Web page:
To boost customer journey in m-commerce checkout, Ron van Wezel, Aite Group, advises merchants to use the exemptions PSD2 provides for risk based authentication
This editorial was first published in our Web Fraud Prevention and Online Authentication Market Guide 2017/2018. The Guide is a complete overview of the fraud management, digital identity verification and authentication ecosystem provided by thought leaders in the industry from leading solution providers (both established and new players) to associations and experts.
Payment management is becoming strategic for ecommerce. Merchants are striving to streamline the customer journey as much as possible to convert more customer visits into sales. A seamless payment experience is essential to achieve that. At the same time, however, card-not-present (CNP) fraud has been rising at a rate commensurate with the growth in ecommerce as a whole.
Regulators around the world are mandating secure customer authentication (SCA) to protect consumers from online fraud. In Europe, the PSD2 requires payment service providers (which include banks, e-money providers, and payment institutions) to apply SCA for all electronic payments initiated by the payer (such as card payments and credit transfers) above EUR 30, unless the payment qualifies as low risk. So how to balance the demand for a “click and pay” experience with the requirements for secure payments?
Mobile commerce requires a seamless user experience
Fraud prevention techniques often require step-up authentication e.g., via a one-time password, introducing friction in the check-out process. This tension between security and customer experience has been aggravated by the rise of mobile commerce. The mobile customer, while on the move and working on a smaller screen, has even less tolerance for security methods that make the checkout process inconvenient and clunky.
A recent survey that Aite Group and Mobey Forum conducted (see the report: Authentication in M-Commerce: Balancing Risk and Experience, November 2017) confirms that the user experience is considered to be the most important criterion for merchants when they evaluate their approach to payment transactions.
Risk based authentication: best of two worlds
Payment companies have found a solution for the customer experience versus security conundrum in risk based authentication (RBA).
With RBA, the company will test the transaction against a series of parameters in real time—e.g., the device used by the customer, the IP address, the location, and the typical behaviour of the customer. If no anomalies are found, the transaction can be approved without invoking step-up authentication, allowing a smooth payment experience for the majority of legitimate transactions. As it comes to the effectiveness of RBA, almost half of the survey respondents that implemented RBA solutions said that 70% or more of m-commerce payments were approved without requiring a second factor.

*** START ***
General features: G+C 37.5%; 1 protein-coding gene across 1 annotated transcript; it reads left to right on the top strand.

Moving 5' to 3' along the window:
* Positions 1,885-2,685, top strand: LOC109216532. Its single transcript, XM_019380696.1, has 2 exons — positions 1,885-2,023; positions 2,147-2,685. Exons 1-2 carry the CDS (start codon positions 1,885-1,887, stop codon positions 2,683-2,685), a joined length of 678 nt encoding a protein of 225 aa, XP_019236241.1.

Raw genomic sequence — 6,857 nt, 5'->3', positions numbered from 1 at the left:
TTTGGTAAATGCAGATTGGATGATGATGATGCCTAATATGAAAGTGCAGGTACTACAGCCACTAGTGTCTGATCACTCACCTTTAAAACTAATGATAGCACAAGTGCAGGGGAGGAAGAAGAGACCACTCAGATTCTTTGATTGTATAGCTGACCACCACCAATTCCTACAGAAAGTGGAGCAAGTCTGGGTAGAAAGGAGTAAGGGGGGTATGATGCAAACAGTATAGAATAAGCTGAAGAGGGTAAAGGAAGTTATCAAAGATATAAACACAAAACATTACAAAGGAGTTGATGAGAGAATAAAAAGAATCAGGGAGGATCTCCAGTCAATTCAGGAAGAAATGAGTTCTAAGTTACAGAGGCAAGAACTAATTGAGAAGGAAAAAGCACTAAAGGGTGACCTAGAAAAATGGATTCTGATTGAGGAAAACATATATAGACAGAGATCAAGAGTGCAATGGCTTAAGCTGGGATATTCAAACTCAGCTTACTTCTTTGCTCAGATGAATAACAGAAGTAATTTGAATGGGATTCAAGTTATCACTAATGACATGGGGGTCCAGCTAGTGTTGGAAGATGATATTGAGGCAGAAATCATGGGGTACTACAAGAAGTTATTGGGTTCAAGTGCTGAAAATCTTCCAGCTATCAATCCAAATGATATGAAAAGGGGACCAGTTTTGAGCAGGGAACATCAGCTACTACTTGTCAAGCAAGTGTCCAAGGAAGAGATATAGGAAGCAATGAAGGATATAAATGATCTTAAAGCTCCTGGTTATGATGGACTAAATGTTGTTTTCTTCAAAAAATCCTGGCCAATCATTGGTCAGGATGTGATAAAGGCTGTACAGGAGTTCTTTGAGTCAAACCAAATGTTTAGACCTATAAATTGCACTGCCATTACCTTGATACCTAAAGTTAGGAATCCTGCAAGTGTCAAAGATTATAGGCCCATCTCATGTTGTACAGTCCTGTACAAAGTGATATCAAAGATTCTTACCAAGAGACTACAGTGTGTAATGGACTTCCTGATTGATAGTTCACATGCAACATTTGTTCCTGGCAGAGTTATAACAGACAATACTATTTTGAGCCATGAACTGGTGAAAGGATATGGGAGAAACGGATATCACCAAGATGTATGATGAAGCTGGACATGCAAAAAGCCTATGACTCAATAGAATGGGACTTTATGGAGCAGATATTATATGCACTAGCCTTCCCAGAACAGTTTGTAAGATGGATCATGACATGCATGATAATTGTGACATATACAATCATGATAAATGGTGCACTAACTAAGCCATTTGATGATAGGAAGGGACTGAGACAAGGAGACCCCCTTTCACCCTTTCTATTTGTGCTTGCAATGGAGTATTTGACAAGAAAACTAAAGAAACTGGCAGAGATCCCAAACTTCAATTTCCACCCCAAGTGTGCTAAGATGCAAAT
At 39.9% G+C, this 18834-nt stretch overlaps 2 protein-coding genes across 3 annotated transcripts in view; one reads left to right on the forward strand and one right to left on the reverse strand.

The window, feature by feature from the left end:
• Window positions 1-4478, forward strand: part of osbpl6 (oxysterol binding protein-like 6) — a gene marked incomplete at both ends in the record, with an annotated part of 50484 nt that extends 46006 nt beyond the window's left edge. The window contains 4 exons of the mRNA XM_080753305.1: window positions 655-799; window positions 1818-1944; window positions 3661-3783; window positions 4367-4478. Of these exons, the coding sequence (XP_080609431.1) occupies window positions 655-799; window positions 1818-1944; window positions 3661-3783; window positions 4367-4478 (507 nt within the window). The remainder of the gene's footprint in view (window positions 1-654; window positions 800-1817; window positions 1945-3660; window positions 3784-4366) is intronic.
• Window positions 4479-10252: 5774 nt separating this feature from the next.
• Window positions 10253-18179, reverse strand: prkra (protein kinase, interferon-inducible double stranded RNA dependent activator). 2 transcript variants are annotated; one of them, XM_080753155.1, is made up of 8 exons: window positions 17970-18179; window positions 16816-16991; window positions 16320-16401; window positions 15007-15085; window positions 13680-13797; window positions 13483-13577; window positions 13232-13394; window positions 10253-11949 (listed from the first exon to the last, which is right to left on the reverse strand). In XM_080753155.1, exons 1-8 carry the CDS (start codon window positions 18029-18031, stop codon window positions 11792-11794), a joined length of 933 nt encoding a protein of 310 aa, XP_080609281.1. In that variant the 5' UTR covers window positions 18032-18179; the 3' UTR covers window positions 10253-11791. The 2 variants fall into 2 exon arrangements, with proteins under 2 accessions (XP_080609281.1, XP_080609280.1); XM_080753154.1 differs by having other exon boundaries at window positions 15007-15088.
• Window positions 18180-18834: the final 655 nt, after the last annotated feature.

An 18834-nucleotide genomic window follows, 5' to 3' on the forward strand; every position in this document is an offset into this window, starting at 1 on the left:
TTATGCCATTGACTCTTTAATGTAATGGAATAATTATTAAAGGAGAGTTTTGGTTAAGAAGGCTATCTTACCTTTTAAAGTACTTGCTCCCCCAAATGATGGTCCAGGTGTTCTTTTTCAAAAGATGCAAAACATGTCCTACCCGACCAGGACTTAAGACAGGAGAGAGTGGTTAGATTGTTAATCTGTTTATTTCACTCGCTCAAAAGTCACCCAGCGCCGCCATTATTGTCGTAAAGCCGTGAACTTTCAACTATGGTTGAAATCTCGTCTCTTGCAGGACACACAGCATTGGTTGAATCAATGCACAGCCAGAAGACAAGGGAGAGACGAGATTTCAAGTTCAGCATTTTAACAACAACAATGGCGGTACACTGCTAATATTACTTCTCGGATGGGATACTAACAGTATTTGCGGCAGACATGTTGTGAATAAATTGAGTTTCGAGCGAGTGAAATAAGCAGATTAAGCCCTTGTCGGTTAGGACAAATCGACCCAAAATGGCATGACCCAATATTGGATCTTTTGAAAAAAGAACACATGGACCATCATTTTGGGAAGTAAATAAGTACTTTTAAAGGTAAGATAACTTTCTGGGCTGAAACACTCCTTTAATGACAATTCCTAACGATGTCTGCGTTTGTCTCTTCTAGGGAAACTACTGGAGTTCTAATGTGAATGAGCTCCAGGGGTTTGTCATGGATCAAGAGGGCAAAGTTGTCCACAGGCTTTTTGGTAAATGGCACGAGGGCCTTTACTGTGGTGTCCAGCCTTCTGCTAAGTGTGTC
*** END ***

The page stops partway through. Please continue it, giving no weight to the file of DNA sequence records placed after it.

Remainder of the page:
Figure 1: Effectiveness of Risk-Based Authentication
Source: Aite Group and Mobey Forum online survey with 76 executives (November 2017)
So RBA works well in practice, but how does it fit in with the PSD2 SCA requirements?
PSD2 allows for RBA exemption
The PSD2 has included an exemption for the application of SCA that allows PSPs to implement RBA (called “transaction risk analysis”) under certain conditions. The amount, or “exemption threshold value (ETV)”, that it applies to depends on the PSP’s fraud rate for remote card-based payments and credit transfers, respectively. The maximum ETV is EUR 500 (see Table 1).
Table 1: SCA Exemption Using Transaction Risk Analysis
The lowest reference fraud rate for remote card-based payments of 0.13% seems achievable for PSPs. In 2016, the UK reported an average ecommerce fraud rate of 0.124%, suspiciously close to the lowest threshold in the EBA’s table (see: Fraud the Facts 2016: The Definitive Overview of Payments Industry Fraud). That would mean that the threshold for (mandatory) multi-factor authentication can be raised to EUR 100, well above the average value of ecommerce transactions (EUR 67).
Online stores selling high value products (such as electronics stores, or travel agents) would still be required to apply multi-factor authentication for a large share of their transactions. But perhaps the issue is a temporary one. Consumers may get used to SCA over time, as all PSPs and merchants will have to apply it. New techniques such as biometric authentication could reduce the burden of SCA, at least for the m-commerce environment.
Respondents to the survey appeared to have mixed opinions on this issue, but only a minority thought that SCA will have high impact on merchant sales.
Merchants are advised to work with the best PSPs to reduce their average fraud rate and make use of the exemptions that the PSD2 provides for RBA. Still, more transactions will require SCA under the PSD2 rules, but as consumer behaviour adjusts to its use, and new techniques such as biometrics reduce the friction, merchants will be able to keep their customers happy with a seamless and secure check-out experience.
About Ron van Wezel
Ron van Wezel is a senior analyst for Aite Group’s Retail Banking & Payments practice. His research covers market and regulatory trends in the payments space, with a focus on Europe.
About Aite Group
Aite Group is an independent research and advisory firm focused on business, technology, and regulatory issues and their impact on the financial services industry. Headquartered in Boston, Aite Group works with its clients as a partner, advisor, and catalyst, challenging their basic assumptions and ensuring they remain at the forefront of industry trends.